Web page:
If you were to see a 10 dollar bill blowing in the wind, you would probably go to great lengths to chase that ten dollars, no matter the inconvenience or effort required. You see that ten dollars as valuable.

Do you treat ten minutes, or even an hour with the same sense of value? Do you chase those minutes or hours with excellence and vigour, just as you would the ten dollars? In a world filled with distraction and procrastination, my answer is no, you probably don’t.

I have heard it said that getting rid of distractions will automatically catapult you into the top 5%. That means, if you spend your time well, you will be incredibly successful. If you don’t, you can count on living an average life.

I witness far too many people wasting their time. Be the person who values time – who is extremely careful as to how they spend it. Like purchasing an expensive item at the store, before you put down 5 hours of your life, be sure it’s a purchase you want to make. The more time required, the more expensive the purchase.

If you were to walk into a car dealership and they were offering Ferrari’s and bus passes for the same amount of money, we would all purchase the Ferrari. We would choose the more valuable item to get the most for our money. The same can be said for your time…


Here is the plan to be above-average, and chase excellence with your time…

Track Your Time

Find a piece of paper and record very specifically, what you did yesterday and the day before. For example, yesterday, I woke up at 7, then spent 10 minutes getting my coffee ready, and writing in my “confidence journal” (Read: Mental Fitness Plan). My time entry would look like this:

7:00 – Woke up

7:05 – Coffee

7:10 – Confidence Journal

Track your entire day. This will take some time, but the time spent will be worth the purchase!

Be sure the two days you are reflecting upon reflect your typical day. If the past two days are unique and not a true reflection, reflect upon days that are your norm. You want this activity to be as accurate as possible.

When finished, search for sections of your day that are “wasted” or not used efficiently. Most will find their phone use to be the main culprit of wasted time. Research shows that on average, people are on their phones for 2 hours, and 25 minutes per day; or 145 minutes. If you do the math, in a year, the average person will be on their phone for 52, 925 minutes, or 882 hours, or the equivalent of 36.75 days! The average person will spend MORE THAN A MONTH on their phones in a year!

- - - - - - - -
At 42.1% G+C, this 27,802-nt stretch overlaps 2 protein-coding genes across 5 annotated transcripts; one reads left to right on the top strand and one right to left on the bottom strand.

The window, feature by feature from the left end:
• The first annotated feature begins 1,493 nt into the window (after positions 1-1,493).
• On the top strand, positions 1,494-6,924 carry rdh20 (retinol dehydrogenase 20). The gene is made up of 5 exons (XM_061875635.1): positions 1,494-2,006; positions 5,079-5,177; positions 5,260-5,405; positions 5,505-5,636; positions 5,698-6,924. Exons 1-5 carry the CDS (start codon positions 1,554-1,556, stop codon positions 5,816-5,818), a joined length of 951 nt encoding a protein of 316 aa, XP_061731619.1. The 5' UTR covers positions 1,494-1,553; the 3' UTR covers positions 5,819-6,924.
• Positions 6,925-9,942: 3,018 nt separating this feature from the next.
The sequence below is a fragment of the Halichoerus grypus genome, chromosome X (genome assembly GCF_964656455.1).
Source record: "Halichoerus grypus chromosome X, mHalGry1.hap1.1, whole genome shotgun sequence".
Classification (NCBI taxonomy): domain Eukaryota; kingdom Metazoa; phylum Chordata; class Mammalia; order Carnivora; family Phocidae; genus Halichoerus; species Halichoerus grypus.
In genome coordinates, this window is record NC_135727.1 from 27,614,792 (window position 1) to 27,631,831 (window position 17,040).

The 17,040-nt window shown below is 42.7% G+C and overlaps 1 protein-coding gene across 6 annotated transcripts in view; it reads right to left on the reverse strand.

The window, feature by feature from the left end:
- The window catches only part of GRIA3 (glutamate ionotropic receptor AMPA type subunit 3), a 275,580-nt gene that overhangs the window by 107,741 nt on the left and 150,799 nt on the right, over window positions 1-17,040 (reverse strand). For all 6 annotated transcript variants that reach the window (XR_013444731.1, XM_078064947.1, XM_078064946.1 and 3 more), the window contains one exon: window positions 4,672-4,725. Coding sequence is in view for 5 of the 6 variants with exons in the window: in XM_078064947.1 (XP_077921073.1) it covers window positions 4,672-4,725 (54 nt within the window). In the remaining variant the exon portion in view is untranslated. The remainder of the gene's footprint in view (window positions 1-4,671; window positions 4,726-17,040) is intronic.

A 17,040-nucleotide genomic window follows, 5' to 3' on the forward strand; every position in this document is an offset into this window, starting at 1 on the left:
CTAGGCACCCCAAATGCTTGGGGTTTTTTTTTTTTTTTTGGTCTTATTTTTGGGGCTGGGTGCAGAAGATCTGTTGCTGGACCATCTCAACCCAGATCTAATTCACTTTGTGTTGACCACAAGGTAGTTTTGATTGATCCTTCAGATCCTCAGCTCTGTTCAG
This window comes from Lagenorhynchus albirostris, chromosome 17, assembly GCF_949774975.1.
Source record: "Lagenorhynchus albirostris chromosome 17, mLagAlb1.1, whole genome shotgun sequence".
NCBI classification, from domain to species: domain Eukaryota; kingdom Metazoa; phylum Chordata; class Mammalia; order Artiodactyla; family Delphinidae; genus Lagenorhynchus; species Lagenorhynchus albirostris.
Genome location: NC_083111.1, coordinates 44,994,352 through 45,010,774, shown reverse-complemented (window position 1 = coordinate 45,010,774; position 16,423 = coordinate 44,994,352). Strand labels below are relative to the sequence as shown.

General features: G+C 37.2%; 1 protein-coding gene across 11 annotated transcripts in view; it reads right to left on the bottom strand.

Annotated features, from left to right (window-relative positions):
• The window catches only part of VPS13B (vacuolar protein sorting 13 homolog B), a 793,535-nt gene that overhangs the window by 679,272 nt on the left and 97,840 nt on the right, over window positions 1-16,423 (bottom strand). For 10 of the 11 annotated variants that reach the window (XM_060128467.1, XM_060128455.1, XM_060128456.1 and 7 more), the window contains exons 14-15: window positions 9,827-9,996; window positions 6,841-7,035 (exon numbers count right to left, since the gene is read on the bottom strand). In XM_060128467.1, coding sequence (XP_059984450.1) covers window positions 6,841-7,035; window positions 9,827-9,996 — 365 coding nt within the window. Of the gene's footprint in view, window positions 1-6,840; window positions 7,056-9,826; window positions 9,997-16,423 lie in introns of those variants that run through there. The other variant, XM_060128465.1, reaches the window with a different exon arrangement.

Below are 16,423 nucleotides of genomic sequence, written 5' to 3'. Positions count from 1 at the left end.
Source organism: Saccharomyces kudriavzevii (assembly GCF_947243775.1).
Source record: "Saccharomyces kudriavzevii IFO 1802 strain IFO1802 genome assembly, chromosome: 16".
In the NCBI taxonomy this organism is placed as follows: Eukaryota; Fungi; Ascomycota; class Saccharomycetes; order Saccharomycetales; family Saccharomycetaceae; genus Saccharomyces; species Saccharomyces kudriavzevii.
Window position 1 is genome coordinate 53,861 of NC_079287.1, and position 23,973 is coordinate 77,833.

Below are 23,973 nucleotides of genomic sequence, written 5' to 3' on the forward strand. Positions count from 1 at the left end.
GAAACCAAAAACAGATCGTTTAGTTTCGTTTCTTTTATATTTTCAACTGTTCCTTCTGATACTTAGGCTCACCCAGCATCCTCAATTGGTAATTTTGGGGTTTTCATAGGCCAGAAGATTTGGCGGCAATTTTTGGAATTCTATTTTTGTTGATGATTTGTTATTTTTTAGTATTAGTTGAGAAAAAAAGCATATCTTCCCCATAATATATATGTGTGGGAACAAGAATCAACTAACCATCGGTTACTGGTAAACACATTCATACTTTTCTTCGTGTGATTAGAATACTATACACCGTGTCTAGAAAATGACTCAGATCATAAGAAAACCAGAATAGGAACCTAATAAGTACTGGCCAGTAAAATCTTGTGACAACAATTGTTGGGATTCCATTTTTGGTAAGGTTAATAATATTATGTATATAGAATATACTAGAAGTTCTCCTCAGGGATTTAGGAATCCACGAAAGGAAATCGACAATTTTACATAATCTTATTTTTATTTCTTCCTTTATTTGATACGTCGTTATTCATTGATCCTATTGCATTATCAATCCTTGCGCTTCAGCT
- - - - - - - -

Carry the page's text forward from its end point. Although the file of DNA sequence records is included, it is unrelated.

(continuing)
If you want to push the math even further…in the course of 60 years, an average person will have spent 2, 205 days on their phone – or just over six years of their life.

A Quick Change For Excellence

For the purpose of this article, I am using phone statistics to reveal how distraction is the behaviour of the average. But your “time-vice” could be television watching, shopping, gambling, socializing, etc. Whatever your “time-vice” may be, you can also use the following “quick change” to your advantage. A “time-vice” is an activity that you spend an unhealthy amount of time on.

So, the average person is on their phone for 145 minutes a day. What if you used your phone for 60 minutes a day? (I still think 60 minutes is excessive – 30 minutes would be optimal – but for the sake of making a change manageable, 60 minutes will be the number.) Instead of 882 hours spent on your phone during the course of a year like the average user, you will spend 365 hours on your phone. This is a difference of 517 hours; or 21.5 days! In the course of 60 years, you will have saved 1,290 days, or 3.5 years in direct comparison to the average person!

Think about it…by simply reducing your phone time, you will save 21.5 days every year of your life. It’s like finding that ten dollar bill in the wind…no wait…it’s like finding thousands of dollars blowing in the wind!! If you spend your “found time” learning, growing, reading, training, and working on your passions and goals, you will go from average, to an influencer, and a top person in your field. 


Write down, very specifically, how you spend your normal day. Do this by tracking your last two days. Find your “time-vice”. Once you find your time-vice, the true work begins. ACTION! Many people know they should change, but very few put in the work to do so.

For the next week, cut your “time-vice” in half. Use the extra time productively, like reading, working out, mediating, and writing. Watch your productivity grow! You will see amazing results quickly!

Get Better!!